Matthew 2:2

ESV saying, "Where is he who has been born king of the Jews? For we saw his star when it rose and have come to worship him."
NIV and asked, "Where is the one who has been born king of the Jews? We saw his star when it rose and have come to worship him."
NASB Where is He who has been born King of the Jews? For we saw His star in the east and have come to worship Him.'
CSB saying, "Where is he who has been born king of the Jews? For we saw his star at its rising and have come to worship him."
NLT Where is the newborn king of the Jews? We saw his star as it rose, and we have come to worship him.'
KJV saying, Where is he that is born King of the Jews? for we have seen his star in the east, and are come to worship him.
NKJV saying, “Where is He who has been born King of the Jews? For we have seen His star in the East and have come to worship Him.”

What does Matthew 2:2 mean?

In the previous verse, Matthew identified the place and timing of Jesus' birth. He was born in Bethlehem, not far from Jerusalem. He was born during the reign of Herod the Great, king of conquered Israel, installed under the authority of the occupying Romans.

Scripture described the arrival of wise men—or "Magi"—in Jerusalem from the east. During this era, the Greek word magoi described men educated in astrology, magic, dreams, and esoteric wisdom. Now Matthew reveals their quest: These wise men are looking for a newly born king of the Jews. They expect to find Him because of seeing a specific star rise in the night sky, and they believe Him to be an important king. They have come to worship and revere Him.

Most of the traditions surrounding this group of wise men are only that: traditions, not details from Scripture. Tradition suggests there were three of them, but the Bible never specifies a number. This assumption is probably due to the three gifts that are mentioned later (Matthew 2:11). It is likely they traveled with a larger group of servants, in any case. Contrary to the common theme of miniature nativity sculptures, these men do not arrive on the night of Jesus birth (Matthew 2:16).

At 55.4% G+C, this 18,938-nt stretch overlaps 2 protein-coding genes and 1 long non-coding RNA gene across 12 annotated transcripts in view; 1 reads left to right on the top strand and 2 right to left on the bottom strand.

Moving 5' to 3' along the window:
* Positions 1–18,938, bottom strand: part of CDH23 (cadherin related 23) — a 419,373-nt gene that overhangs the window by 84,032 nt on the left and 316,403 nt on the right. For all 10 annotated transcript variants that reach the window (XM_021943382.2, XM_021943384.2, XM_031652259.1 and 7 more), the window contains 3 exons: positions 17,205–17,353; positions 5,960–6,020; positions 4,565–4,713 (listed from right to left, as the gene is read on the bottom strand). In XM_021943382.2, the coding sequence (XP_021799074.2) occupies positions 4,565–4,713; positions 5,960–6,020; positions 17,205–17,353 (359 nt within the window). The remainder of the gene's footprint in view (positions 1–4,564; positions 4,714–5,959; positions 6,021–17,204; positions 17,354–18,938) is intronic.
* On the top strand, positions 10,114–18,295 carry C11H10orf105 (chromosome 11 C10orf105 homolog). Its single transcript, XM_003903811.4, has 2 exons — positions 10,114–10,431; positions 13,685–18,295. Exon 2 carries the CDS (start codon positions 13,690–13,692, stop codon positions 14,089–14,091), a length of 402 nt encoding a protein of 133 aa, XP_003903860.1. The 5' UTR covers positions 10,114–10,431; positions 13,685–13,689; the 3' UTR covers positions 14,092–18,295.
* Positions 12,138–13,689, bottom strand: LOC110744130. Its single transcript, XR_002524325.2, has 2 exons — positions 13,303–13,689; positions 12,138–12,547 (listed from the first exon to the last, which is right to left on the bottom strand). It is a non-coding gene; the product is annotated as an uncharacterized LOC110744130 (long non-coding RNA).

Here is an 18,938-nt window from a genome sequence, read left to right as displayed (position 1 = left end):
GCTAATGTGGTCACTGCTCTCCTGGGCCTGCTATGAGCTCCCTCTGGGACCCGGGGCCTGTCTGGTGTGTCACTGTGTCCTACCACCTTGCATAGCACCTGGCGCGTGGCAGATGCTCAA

Tradition also came to suggest that the wise men were kings of a sort. This may be assumed by some, because Old Testament passages speak of Jesus being worshiped by kings (Psalm 68:29; Isaiah 49:7). However, the Gospels do not describe these men as "kings."

Some scholars speculate the wise men came from the region of Babylon, as there was a Jewish community there. The men were likely Gentiles—non-Jews—themselves, but they seem to know Jewish Scriptures and may see this event as the fulfillment of prophecy about the Jewish Messiah. They may have connected the rise of this star with Messiah's birth, in part, because of Numbers 24:17, which says, "a star shall come out of Jacob, and a scepter shall rise out of Israel."

Much speculation has been made about the nature of the "star" the wise men tracked. It's crucial to remember that modern people use different categories than ancient cultures. The term "star" in that day applied to virtually any bright point of light in the night sky. As a result, it's possible that whatever the wise men saw to inspire their quest was a conjunction of planets, a supernova, or a comet. Scripture does not specify what, exactly, these men first saw.

Later, these same men follow what appears to be a re-appearance of this "star," which leads them directly to Jesus (Matthew 2:9). That occurrence, at least, appears to be explicitly supernatural. We simply cannot know for sure, since the Bible does not say.

Ultimately, such details are beside the point. What matters is that these men were looking for a prophesied king that had already been born. They followed signs and found Him. That connection to prophecy is what spurs King Herod to take terrible action in the following verses (Matthew 2:16–18).
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